Reading the ingredients before you buy each new food item is tedious and time consuming. But it gets easier over time as you learn to recognize safe products and brands and are able to buy them without further checking.
There are several problems you may run into, not just for avoiding gluten, but for avoiding many other allergens as well. Gluten, wheat, yeast and milk are probably the worst as they are used in so many food products, but the same principle applies to all allergens.
New Gluten-Containing Formulas
Sometimes the brand you have been trusting for years changes the formula. They may find that gluten-containing products are cheaper, or they may contract the manufacture of the food to a new supplier. There could be many reasons, but the result is the same: gluten in the food you came to trust as being gluten-free.
This is very frustrating. How often should you read the label? Might there be clues like a change in packaging? It is very hard to answer these questions.
Do not assume that because the label remains the same, that so too do the ingredients, especially for no-name brands and store house brands.
It is hard to know how often to check labels, as they may never change, or next week they just might be different.
I do suggest that you recheck your favorite brands a couple of times a year, or if you find that you’re feeling poorly and your allergy symptoms or celiac effects come back for no obvious reason.
Different Flavor Contains Gluten
This nearly caught me just yesterday, and is the inspiration for this article.
Just because one flavour is gluten-free, doesn’t make all the other flavours safe.
Having previously enjoyed French Truffles, I tried the raspberry pieces variety. Which chewing, I read the ingredients. EMERGENCY! They contain gluten! I spat the whole lot out before swallowing, and thoroughly rinsed out my mouth. That was a narrow escape!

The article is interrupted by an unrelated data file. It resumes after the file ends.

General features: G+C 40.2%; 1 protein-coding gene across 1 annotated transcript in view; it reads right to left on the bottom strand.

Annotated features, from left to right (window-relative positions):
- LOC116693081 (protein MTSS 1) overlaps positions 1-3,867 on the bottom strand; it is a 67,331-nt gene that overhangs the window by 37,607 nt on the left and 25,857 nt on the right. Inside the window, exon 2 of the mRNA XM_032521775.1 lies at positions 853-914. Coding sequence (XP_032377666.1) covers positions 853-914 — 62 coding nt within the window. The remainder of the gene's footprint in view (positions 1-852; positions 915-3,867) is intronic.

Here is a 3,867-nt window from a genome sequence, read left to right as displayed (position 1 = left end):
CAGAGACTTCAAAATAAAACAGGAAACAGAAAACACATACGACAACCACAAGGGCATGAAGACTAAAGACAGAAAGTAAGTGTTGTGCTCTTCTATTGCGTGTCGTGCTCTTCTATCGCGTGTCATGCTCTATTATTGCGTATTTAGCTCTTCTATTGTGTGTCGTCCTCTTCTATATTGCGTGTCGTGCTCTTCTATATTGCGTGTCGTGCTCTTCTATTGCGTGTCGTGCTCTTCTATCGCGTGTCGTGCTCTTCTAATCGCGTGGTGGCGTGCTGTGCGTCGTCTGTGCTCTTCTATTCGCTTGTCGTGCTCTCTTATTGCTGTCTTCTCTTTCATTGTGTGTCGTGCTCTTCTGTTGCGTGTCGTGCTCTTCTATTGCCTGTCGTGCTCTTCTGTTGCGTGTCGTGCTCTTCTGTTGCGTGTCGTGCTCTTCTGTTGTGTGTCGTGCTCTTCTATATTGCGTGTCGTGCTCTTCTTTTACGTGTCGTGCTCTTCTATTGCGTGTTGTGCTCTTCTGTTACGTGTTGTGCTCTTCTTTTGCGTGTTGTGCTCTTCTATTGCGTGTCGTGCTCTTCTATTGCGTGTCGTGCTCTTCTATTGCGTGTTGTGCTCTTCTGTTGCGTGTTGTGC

It comes back to always reading the ingredients. Unless a brand stands for gluten-free, you can’t be sure that just because one flavor is safe, that all the others are.
Gluten Cross Contamination
Gluten cross contamination can happen when food handling equipment is used for other products that contain gluten, even if the product you have in your hands has no wheat listed in the ingredients.
This is a bit of a hard call, and I’ve been struggling with it myself of late.
There are brands that I have always enjoyed, which now state that they may contain wheat, gluten, nuts, milk, this, that and anything else in them.
How much should you worry about this? Are competing brands safe just because they say nothing on the label? If they never caused you problems before the warning, will they cause problems after?
This probably varies from one brand to another. So far I’ve been taking the safe route and avoiding foods with those warnings. But the even safer route is to only eat foods specifically labeled ‘gluten free’.
What experiences have you had with label reading and avoiding gluten and other allergens?